You simply can't do this. There's no way¹ the make process can change its parent's environment (or its current directory, which you might be thinking of next).
In fact, even less is happending than you think.
- Not all
make implementations reflect the assignment to the make
PATH variable in the environment; GNU make (found on Linux and other systems) does, but BSD make doesn't.
- Each command line under a target runs in a separate subshell. (Except in some older BSD make implementations.) So the
export PATH line is running on a shell that terminates immediately afterwards. Not that this line would be doing anything in the first place — if
PATH is defined at that point, it's because it's in the shell's environment already.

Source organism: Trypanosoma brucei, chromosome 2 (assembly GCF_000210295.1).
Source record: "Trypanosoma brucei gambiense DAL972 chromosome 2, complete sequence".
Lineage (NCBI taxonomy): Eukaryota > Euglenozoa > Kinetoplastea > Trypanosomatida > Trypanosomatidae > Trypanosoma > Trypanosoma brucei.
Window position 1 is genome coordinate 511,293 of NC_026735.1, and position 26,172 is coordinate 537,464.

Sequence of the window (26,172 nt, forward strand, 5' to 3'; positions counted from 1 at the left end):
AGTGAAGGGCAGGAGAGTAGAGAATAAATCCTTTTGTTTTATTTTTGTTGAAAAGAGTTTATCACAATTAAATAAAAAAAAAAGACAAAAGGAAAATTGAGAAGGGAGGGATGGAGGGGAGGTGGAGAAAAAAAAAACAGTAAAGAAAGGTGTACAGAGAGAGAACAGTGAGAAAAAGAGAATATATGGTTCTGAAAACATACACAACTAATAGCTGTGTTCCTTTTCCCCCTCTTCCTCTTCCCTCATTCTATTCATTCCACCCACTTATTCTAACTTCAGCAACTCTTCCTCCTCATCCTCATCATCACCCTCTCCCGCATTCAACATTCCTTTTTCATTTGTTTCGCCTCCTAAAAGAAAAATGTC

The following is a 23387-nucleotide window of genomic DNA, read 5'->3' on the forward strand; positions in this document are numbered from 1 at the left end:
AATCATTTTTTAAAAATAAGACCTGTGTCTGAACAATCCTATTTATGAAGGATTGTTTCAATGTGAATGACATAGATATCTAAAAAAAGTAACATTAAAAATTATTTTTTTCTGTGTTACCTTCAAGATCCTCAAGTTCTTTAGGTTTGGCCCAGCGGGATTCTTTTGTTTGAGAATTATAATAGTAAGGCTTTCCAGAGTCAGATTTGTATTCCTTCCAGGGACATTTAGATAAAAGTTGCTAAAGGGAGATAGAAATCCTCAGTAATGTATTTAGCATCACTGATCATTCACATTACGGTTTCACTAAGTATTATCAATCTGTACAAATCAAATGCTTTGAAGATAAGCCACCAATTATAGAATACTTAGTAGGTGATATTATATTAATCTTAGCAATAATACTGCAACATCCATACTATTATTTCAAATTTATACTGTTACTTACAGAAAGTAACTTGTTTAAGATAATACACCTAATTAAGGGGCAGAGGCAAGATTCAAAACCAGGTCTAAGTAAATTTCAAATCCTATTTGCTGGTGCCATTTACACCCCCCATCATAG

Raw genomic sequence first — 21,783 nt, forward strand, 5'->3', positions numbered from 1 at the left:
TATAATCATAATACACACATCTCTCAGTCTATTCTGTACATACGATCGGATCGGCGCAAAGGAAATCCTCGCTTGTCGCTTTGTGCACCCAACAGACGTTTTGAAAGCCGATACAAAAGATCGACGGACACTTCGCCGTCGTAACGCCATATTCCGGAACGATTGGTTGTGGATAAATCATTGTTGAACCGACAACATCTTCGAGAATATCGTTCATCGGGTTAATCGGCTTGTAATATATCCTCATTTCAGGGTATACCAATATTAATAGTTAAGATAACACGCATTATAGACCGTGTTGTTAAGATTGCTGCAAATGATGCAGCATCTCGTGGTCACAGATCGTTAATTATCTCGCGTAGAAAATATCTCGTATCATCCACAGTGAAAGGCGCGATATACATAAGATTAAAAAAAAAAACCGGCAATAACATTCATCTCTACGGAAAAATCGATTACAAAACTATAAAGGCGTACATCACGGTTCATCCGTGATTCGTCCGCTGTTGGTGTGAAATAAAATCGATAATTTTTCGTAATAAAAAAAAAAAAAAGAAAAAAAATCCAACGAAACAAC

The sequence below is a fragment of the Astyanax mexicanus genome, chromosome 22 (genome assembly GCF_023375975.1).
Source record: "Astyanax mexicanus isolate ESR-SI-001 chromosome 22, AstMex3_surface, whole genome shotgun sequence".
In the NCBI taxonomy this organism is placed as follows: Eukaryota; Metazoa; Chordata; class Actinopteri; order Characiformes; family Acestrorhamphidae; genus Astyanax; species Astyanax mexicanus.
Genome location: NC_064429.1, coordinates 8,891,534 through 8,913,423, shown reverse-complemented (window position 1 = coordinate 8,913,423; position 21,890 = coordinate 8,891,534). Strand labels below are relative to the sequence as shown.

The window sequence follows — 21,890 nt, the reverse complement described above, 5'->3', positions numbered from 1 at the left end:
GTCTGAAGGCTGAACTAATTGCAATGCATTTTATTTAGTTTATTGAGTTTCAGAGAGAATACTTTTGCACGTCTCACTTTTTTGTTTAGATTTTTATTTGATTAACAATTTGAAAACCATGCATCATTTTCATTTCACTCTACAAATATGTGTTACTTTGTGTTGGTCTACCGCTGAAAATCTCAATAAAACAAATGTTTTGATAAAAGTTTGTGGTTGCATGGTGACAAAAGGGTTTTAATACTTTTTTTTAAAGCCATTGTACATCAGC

Make is for building things automatically. If you want to set variables for your interactive environment, this isn't the tool you should be looking at. Instead, write a shell snippet, and source it in the current shell:
In your makefile, source the script in every subshell. You can use a backslash to make a long command; remember that
- The backslash-newline sequence is stripped by make, so the shell won't see a newline there.
- Remember to prefix each line by a tab nonetheless.
- Make's error behavior is to abort if a command fails. The shell won't do that by default, and the failure of any command but the last will go unnoticed by default, so you need to run
set -e; \
. ./define-my-variables.sh; \
mkdir -p bin; \
¹ Obligatory note: no sane way. Even remotely invoking
ptrace from a debugger won't work as is with most shells because they don't like to have their current directory changed under their feet.